The S&P 500 closed almost unchanged on Friday, as investors weighed mixed data on consumer confidence and retail sales against an upcoming trade meeting between Chinese and US officials.
While U.S. retail sales figures exceeded forecasts, with a monthly increase of 1.2% falling to 2% estimates, underlying numbers boosted more than expected. Consumer confidence is better than expected for August; the University of Michigan Consumer Sentiment Index came in at 72.8 on Friday, compared to forecasts of 72.0.
That helped US stocks outperform European markets, despite delays in further US stimulus weighing on sentiment.
The Dow Jones Industrial Average gained 34.30 points, or 0.1%, to 27,931.02. The S&P 500 slipped 0.58 a point, down 0.1%, to 3,372.85, remaining within close range of the entire index. The Nasdaq Composite declined 23 points, or 0.2%, to 11,019.30.
The weakness of Tech shares could be attributed to concerns about an upcoming meeting between US and Chinese officials to discuss trade, as the revenues of tech giants and supply chains are heavily exposed to China. . But tech stocks are also trading with high esteem after tearing up in recent weeks. Year to date, the Nasdaq is at 23% compared to the S&P 500’s 4.4% advance.
Chinese sales unexpectedly fell in July, and the travel sector faced a fresh blow as the UK added France to the quarantine list. The pan-European Stoxx 600 index fell 1.2%, while the French CAC slipped to 1.6% and the German DAX was 0.7% lower. The UK FTSE 100 slipped 1.5%.
Chinese sales unexpectedly fell 1.1% in July, improving to a 1.8% decline in June but marking a seventh consecutive monthly decline. Economists estimate sales will lead to 0.1% higher but astonishment has raised fears of China’s economic recovery. As the manufacturing industry continues to grow, the agreed FactSet estimates have not been obtained.
“China is first in the coronavirus crisis and may be one of the first to emerge from its first stage, so the fragile nature of its recovery offers an uncomfortable outlook for the future for other countries,” he said. said AJ Bell Government investment director Russ Mold.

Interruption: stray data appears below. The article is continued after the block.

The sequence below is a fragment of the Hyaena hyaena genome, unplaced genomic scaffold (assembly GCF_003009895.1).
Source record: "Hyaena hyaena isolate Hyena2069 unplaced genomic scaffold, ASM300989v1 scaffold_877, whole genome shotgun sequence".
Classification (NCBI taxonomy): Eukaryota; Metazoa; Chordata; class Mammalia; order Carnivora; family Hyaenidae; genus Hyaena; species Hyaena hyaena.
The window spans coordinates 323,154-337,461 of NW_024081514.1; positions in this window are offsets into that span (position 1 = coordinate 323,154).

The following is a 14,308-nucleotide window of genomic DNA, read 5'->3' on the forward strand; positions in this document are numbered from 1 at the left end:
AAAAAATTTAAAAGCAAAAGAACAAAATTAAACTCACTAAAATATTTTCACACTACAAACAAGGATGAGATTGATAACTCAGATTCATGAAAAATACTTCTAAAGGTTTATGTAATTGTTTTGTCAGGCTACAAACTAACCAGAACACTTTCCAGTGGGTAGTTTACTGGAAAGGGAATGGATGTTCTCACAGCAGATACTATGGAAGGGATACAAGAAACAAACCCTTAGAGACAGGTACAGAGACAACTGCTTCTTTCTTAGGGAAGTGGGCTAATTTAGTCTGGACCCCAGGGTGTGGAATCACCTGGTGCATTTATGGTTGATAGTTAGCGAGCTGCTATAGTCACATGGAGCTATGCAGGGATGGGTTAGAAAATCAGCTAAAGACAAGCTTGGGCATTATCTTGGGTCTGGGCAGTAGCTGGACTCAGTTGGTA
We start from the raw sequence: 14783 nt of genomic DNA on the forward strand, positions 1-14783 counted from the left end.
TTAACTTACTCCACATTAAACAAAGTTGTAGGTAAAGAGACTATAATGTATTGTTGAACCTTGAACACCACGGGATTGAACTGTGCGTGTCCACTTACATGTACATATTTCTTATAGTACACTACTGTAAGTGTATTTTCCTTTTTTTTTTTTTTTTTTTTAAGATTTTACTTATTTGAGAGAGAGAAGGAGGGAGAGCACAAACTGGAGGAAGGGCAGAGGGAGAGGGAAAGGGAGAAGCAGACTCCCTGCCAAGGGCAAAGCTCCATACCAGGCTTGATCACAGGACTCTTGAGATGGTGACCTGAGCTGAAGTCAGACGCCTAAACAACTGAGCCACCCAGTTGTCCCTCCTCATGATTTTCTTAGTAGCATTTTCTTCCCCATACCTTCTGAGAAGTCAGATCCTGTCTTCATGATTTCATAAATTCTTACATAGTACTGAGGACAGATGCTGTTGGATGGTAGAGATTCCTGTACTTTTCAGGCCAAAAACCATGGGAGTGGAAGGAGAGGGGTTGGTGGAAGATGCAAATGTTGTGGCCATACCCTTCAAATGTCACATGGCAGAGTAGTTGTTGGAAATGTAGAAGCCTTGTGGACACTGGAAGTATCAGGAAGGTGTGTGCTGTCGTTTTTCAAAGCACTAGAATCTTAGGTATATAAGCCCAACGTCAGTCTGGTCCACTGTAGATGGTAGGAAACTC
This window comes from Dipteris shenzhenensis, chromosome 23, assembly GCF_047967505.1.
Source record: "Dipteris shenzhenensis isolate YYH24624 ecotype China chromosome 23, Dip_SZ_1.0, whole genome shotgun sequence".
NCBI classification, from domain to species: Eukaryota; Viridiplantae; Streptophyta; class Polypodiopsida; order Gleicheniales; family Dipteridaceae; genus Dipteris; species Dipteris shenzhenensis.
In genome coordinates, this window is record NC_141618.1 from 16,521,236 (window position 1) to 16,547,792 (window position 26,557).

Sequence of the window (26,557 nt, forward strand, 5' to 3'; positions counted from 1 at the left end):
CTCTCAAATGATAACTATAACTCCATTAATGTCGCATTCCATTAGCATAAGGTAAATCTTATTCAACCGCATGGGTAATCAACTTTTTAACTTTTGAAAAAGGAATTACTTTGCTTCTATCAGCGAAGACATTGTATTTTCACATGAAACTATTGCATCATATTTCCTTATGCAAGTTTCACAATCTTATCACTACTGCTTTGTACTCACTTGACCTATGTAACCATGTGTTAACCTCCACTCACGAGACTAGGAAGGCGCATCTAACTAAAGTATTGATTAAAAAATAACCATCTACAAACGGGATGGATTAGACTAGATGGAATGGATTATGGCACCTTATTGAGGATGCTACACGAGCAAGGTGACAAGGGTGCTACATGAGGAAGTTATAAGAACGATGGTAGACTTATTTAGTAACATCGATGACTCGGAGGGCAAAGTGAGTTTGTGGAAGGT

The UK’s decision to add France and the Netherlands to the quarantine list amid rising coronavirus cases has hit travel and leisure stocks in Europe. From Saturday, travelers arriving in the UK from those countries are required to isolate themselves within 14 days. The latest blow to the travel sector saw planes experiencing heavy losses early Friday, with easyJet,
Owner of British Airways IAG,
and Ryanair all fell.
It was not just planes that felt the effects of a decision that would likely lead to the cancellation of flights and delayed holidays, because the Whitbread hotel chains and Intercontinental Hotel, and the aircraft engine manufacturer Rolls Royce is also among the sharp declarations.
In the US, DraftKings (DKNG) shares fell 5.9% after management reported a wider-than-expected loss for the second quarter even though sales were ahead of estimates. The online sports betting industry has been plagued by a lack of live sports in recent months, but activity boomed in July as bettors bet on other sports such as professional golf and ultimate wrestling.
Tesla shares (TSLA) hit 1.8% on the heels of an upgrade from Morgan Stanley.
Earlier this week Tesla announced plans for a 5-for-1 stock split, which will take effect on August 31.
AMC Entertainment’s shares rose 4.3%. The company said Thursday it plans to begin a phased reopening of its theaters on Aug. 20, with social relocation measures in place. The theater chain plans to have nearly two-thirds of approximately 600 US theaters open in Sept. 3.
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